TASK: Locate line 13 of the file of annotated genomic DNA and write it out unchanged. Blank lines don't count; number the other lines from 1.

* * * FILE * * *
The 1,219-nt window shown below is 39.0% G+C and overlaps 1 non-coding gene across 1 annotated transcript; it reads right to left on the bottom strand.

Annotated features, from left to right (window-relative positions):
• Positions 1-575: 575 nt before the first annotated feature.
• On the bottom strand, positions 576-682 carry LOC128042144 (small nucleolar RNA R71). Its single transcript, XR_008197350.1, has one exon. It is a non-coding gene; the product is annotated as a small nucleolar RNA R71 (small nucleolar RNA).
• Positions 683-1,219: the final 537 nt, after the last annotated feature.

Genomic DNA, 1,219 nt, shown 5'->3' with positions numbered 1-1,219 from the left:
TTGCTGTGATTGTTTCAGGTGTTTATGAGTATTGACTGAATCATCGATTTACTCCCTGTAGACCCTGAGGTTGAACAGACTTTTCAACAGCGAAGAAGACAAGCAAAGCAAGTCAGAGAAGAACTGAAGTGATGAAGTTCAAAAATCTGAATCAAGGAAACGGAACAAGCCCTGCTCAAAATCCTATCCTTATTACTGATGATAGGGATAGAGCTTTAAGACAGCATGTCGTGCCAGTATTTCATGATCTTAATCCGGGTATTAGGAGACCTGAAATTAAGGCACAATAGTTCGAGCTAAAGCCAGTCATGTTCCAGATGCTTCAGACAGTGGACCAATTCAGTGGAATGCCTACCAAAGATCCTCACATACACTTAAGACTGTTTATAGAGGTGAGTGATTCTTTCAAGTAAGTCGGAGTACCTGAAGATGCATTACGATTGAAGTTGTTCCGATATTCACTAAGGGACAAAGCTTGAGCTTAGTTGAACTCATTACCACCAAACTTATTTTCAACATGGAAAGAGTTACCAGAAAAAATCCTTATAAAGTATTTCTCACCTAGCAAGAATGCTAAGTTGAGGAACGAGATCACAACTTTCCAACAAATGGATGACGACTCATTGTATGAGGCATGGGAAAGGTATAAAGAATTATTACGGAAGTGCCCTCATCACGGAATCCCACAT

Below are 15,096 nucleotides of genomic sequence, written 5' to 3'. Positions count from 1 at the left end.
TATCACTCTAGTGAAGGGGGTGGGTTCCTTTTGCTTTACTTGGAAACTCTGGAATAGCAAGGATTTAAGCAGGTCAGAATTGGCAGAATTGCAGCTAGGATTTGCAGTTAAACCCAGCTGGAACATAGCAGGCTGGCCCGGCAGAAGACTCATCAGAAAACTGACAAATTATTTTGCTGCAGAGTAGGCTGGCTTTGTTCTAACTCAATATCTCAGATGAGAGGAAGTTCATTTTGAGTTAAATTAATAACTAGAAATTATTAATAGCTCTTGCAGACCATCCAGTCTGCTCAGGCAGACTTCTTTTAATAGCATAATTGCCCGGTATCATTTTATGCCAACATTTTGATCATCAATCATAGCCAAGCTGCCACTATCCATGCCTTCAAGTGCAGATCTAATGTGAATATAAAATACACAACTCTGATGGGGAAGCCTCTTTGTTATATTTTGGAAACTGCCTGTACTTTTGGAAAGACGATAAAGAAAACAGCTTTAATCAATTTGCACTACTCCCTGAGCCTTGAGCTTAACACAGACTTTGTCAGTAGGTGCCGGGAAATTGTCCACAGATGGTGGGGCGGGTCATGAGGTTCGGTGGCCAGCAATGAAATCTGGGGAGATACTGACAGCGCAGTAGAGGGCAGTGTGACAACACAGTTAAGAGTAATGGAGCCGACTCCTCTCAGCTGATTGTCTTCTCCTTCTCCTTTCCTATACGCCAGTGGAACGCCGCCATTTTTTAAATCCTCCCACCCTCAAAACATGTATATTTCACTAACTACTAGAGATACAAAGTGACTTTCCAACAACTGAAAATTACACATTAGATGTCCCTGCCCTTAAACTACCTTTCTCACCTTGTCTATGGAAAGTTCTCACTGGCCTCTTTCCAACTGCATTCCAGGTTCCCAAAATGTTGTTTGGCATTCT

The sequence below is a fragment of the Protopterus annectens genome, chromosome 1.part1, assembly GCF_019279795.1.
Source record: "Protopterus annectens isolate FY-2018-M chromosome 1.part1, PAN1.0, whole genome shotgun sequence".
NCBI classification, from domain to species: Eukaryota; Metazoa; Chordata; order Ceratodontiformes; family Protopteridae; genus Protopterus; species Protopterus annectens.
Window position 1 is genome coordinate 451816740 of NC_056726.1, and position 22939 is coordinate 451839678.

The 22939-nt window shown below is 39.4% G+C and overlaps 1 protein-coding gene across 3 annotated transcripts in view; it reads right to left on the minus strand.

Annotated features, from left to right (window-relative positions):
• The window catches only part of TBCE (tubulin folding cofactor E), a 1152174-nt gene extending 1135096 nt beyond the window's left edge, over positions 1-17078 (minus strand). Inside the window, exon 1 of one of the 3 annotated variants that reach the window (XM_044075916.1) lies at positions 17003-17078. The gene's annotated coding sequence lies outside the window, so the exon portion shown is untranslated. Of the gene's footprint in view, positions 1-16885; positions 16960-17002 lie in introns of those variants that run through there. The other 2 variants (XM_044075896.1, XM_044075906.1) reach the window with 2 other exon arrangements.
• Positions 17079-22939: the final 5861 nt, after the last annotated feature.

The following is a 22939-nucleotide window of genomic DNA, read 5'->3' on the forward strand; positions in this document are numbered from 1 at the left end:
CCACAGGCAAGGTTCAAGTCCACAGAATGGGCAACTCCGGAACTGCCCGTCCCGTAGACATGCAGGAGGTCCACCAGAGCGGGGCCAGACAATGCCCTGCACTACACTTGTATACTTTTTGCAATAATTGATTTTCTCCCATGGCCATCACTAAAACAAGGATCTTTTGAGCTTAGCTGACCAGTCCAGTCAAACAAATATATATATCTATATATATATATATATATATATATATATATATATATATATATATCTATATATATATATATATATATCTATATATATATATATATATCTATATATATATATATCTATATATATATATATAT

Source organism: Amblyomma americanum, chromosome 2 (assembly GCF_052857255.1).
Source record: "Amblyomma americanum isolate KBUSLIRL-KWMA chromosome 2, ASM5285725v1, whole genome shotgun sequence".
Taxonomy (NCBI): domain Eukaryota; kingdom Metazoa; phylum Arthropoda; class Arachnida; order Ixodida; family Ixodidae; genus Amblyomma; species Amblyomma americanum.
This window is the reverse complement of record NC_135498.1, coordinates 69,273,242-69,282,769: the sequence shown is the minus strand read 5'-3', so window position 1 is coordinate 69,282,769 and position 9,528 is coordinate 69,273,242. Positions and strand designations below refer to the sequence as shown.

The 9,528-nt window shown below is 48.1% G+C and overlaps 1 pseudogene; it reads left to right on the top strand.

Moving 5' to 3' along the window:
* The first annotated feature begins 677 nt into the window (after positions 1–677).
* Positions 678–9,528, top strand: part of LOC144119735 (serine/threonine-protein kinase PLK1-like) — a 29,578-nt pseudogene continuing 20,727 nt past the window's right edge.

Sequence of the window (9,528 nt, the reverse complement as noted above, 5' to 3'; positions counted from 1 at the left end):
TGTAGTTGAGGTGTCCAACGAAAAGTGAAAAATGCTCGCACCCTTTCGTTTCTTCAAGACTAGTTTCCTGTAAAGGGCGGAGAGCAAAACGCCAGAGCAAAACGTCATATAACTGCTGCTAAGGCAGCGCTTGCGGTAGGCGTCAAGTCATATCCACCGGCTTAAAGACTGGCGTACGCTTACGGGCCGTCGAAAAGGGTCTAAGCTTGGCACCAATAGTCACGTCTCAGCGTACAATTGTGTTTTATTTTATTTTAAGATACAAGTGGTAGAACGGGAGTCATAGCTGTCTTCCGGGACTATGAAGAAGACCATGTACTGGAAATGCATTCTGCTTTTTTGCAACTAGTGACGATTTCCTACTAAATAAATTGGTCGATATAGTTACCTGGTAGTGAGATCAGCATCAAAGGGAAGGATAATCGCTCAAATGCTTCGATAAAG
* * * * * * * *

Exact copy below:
Window position 1 is genome coordinate 451816740 of NC_056726.1, and position 22939 is coordinate 451839678.